• Pisano, Giovanni — ► (¿1245 1314?) Escultor y arquitecto italiano, hijo de Nicola Pisano. Son obras suyas las esculturas de la fachada de las catedral de Siena y la catedral de Pisa, entre otras. * * * ( 1250, Pisa–después de 1314, ¿Siena?). Escultor y arquitecto… …   Enciclopedia Universal

  • GIOVANNI PISANO — (av. 1250 apr. 1314) Né à Pise, Giovanni Pisano fut associé très jeune aux entreprises de son père Nicola Pisano, puisque dès 1265 il figure dans le contrat passé entre celui ci et l’Opera del Duomo de Sienne pour l’exécution de la célèbre chaire …   Encyclopédie Universelle

  • Pisano — pisano, a (del lat. «Pisānus») adj. y, aplicado a personas, también n. De Pisa, ciudad de Italia. * * * pisano, na. (Del lat. Pisānus). adj. Natural de Pisa. U. t. c. s. || 2. Perteneciente o relativo a esta ciudad de Italia. * * * Pisano,… …   Enciclopedia Universal

  • Pisano — Saltar a navegación, búsqueda Pisano puede referirse a: Lo relativo a la ciudad italiana de Pisa La familia de escultores del gótico italiano: Nicola Pisano Andrea Pisano Giovanni Pisano Otros personajes: Giunta Pisano Bernardo Pisano Nino Pisano …   Wikipedia Español

  • Giovanni Pisano — Fachada de la catedral de Siena, Italia. Giovanni Pisano (h. 1250 1314) fue un escultor italiano, pintor y arquitecto. Hijo del famoso escultor Nicola Pisano, quién recibió su formación en el taller de su padre. En 1265 1268 trabajó con su padre… …   Wikipedia Español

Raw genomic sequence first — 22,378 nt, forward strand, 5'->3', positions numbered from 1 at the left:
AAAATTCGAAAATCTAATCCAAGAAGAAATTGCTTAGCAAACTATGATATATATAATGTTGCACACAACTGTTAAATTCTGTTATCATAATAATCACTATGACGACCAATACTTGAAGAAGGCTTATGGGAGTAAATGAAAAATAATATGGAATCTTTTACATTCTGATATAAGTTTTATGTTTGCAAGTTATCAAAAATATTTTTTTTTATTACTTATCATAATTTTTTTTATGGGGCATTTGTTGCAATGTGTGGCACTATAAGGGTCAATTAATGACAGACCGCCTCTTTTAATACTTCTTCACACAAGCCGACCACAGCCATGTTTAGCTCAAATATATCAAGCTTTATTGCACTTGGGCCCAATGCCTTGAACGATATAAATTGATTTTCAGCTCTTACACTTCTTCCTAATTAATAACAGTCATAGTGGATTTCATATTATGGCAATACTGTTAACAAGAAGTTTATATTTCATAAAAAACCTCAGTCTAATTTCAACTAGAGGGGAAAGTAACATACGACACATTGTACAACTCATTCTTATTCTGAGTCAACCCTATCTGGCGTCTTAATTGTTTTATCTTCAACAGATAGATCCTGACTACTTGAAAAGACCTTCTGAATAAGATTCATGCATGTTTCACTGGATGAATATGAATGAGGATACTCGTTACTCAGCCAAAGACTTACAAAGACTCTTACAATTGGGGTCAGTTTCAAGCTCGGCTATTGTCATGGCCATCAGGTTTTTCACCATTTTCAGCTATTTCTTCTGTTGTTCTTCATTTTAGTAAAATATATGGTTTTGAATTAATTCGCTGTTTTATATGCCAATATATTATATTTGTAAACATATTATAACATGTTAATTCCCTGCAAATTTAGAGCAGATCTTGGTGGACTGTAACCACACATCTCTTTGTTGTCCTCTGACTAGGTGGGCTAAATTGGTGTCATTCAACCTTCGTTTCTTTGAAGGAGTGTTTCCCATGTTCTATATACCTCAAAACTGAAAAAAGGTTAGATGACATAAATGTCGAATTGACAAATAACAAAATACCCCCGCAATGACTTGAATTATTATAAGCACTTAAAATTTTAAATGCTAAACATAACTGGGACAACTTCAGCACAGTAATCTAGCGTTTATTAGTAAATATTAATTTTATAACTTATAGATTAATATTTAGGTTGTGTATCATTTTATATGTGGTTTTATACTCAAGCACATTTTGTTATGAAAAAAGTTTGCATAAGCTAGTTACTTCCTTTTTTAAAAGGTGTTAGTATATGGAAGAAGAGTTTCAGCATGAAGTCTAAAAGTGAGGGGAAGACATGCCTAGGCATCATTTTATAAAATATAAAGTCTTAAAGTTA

• Pisano — /pee zah naw/, n. 1. Andrea /ahn drdde ah/, c1270 c1348, Italian sculptor. 2. Giovanni /jaw vahn nee/, c1245 c1320, and his father, Nicola /nee kaw lah/, c1220 78, Italian sculptors and architects. * * * (as used in expressions) Pisano Andrea… …   Universalium

  • Giovanni — (as used in expressions) Giovanni Antonio Canal Giovanni da Bologna Tommaso Di Giovanni Di Simone Guidi Stefano di Giovanni Albinoni Tomaso Giovanni Boccaccio Giovanni Enrico Giuseppe Giovanni Boito Bononcini Giovanni Giovanni Caboto Casanova… …   Universalium

  • Giovanni — (as used in expressions) Albinoni, Tomaso (Giovanni) Boccaccio, Giovanni Enrico Giuseppe Giovanni Boito Bononcini, Giovanni Caboto, Giovanni Giovanni Antonio Canal Casanova, Giovanni Giacomo Giovanni Coralli Peracini Gabrieli, Andrea y Giovanni… …   Enciclopedia Universal

  • Giovanni Pisano — (c. 1250 – c. 1315) was an Italian sculptor, painter and architect. Son of the famous sculptor Nicola Pisano, he received his training in the workshop of his father.In 1265 1268 he worked with his father at the pulpit in the Siena cathedral. The… …   Wikipedia